Everything hospitality under one Ocean City roof
The Cape Gazette allows me only a certain amount of ink. It sits in a little jar on my desk, and when it’s gone, it’s gone. That being said, last week’s list of newborn entrepreneurial endeavors was apparently a little short (the jar was empty, you see). Deb Griffin, author of The Local Buzz, rapped my knuckles for omitting the new Spice & Tea Exchange franchise presently installing itself on the ocean block of Rehoboth Avenue. Nobody ever accused Deb of being shy.
About 30 of these St. Augustine, Fla.-based shops already exist, and like the recently opened Morgan & Gower Cheesemongers on Baltimore Avenue, they’re betting that local foodies and visitors will appreciate gourmet luxuries above and beyond local grocery store fare.
I would also be remiss if I didn’t mention the demolition notice posted on the soon-to-vanish Cloud 9. Life goes on, and I applaud progress, but I can’t help but think of all the Rehoboth Beach history tied up in that storied space. R.I.P., Cloud 9, The Palm, Philadelphia Mike’s, the Rehoboth Inn restaurant (with Augie Moon’s Saloon in the back) and all who came before. Memories. Indeed.
Speaking of progress (I had to get out of that somehow…), nothing says The Business of Eating better than a trade show. It’s amazing how many businesses exist to support the hospitality industry! And they were all together under one (gigantic) roof a couple of weeks ago at the 39th Annual Ocean City Hotel-Motel-Restaurant Association Spring Trade Expo. Two of the massive exhibit rooms at the O.C. Convention Center were dedicated to everything from the latest spicy fries to janitorial services, from steam-jacketed kettles as big as a Kia to olives and embroidery companies.
When you sit down at a restaurant, part of their mission is to sell you food. (Duh.) But few people realize that somebody else was responsible for selling them that food. When I was opening restaurants, one of the fun parts was letting food purveyors convince me that their soup, forks, chicken fingers, wine glasses, bacon, grills, tomatoes, dishwashing machines or whatever were indeed the very best.
Don’t plan lunch after one of these shows. It’s a feeding frenzy. Bread. Gnocchi. Fresh vegetables. Every conceivable type of seafood. More bread. Vodkas. Beer. Italian water ice. More vodkas (this time, flavored). Barbecue (and sauce, and rolls, and rub). Shrimp in every conceivable form. Coffee. Frozen drinks. Doughnuts (60 seconds from batter to mouth!). You get the idea.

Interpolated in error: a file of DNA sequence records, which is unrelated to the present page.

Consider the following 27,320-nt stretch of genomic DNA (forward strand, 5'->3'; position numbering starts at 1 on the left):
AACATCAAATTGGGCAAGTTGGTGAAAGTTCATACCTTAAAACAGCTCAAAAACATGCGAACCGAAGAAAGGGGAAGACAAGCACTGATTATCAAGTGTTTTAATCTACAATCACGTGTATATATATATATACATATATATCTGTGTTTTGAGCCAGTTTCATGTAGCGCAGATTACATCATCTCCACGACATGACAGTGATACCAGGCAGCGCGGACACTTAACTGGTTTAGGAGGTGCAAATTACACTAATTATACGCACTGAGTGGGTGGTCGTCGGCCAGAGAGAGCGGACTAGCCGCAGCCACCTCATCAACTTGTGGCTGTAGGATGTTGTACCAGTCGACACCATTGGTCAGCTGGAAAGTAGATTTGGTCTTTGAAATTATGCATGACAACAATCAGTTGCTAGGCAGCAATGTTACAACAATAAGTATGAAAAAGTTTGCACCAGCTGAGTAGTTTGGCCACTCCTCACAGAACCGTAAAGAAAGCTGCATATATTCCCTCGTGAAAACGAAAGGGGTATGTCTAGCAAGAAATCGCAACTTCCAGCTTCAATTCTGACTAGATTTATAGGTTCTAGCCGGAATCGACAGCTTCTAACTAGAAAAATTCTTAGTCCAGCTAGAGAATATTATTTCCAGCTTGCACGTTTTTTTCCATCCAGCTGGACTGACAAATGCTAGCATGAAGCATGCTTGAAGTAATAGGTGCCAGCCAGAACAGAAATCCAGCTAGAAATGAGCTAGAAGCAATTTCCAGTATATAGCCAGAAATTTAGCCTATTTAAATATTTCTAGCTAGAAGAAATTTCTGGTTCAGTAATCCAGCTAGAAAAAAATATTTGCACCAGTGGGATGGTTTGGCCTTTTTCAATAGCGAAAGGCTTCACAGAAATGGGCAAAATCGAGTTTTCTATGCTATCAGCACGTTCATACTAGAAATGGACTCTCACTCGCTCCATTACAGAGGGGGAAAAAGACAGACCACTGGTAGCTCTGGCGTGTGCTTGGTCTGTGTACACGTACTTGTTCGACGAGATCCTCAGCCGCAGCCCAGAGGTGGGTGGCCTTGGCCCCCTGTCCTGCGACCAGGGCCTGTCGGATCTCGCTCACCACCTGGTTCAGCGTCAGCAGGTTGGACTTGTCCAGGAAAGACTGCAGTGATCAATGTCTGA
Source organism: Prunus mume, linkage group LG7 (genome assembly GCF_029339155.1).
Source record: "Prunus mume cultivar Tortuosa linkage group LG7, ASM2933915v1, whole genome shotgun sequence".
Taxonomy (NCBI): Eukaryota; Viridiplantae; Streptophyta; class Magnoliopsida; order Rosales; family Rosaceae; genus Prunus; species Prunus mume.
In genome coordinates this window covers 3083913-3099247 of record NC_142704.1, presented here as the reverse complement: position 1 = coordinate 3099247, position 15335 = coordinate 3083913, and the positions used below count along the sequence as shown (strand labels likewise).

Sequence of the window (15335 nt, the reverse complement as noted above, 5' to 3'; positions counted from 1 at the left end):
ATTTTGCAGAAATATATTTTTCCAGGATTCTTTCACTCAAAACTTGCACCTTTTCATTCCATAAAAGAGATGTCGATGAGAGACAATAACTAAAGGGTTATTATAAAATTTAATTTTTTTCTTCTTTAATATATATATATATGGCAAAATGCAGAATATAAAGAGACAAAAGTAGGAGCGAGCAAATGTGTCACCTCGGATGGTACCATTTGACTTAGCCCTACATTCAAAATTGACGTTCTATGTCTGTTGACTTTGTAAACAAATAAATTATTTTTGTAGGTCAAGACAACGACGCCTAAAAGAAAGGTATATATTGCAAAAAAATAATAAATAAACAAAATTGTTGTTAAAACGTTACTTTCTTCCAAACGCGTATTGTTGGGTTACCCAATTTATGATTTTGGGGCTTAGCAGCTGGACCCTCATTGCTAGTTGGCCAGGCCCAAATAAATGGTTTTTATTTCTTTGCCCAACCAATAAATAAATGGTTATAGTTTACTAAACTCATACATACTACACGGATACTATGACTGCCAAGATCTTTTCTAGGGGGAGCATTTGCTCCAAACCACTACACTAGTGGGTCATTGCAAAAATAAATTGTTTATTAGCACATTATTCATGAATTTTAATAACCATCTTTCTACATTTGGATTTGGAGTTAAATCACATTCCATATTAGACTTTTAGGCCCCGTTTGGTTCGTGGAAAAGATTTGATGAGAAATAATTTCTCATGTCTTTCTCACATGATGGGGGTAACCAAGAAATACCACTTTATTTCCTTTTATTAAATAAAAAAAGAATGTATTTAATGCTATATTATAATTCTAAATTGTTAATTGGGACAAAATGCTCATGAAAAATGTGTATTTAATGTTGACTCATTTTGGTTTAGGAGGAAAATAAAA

Of course, the show is also tailored to hotels, motels and other hospitality operations such as caterers, food trucks, personal chefs, you name it. So, scattered among those whose mission it is to force-feed you their goodies (not that that’s a bad thing, mind you…) are other behind-the-scenes services that keep hospitality up and running. Elevators. Concrete installers. Architects and designers. Awnings. Ceilings. Security (including secret cameras). Claw machines, video games and SkeeBall. Software. Spas and waterfalls. Two-way radios. More software. Hot tubs. Landscape lighting. Even Google Trusted Photo (web surfers take a virtual tour of your business).
One of the high points of the Sunday session was a demonstration by none other than "Top Chef" contestant and D.C. restaurateur Mike Isabella. Showgoers flocked to the Culinary Corner to get a glance at the proprietor of DC’s trendy Graffiato restaurant.
The show operators were even considerate enough to provide rooms where participants could digest all those cocktail wienies and recover from the after-effects of picking just the right vodka for their bars. These places are called “Educational Sessions.” Actually, many of the lectures and demonstrations seemed quite relevant, like teaching hoteliers how to prevent Legionnaires’ disease in their water systems. Or how to optimize a website for maximum sales. Or installing on-site energy systems like solar panels or windmills. Reason enough to stay awake. Interestingly, in my former life as a sound engineer, one of my companies used to record these meetings and then sell the recordings to those who couldn’t manage to pull themselves away from the vodka-testing area. Long live The Business of Eating!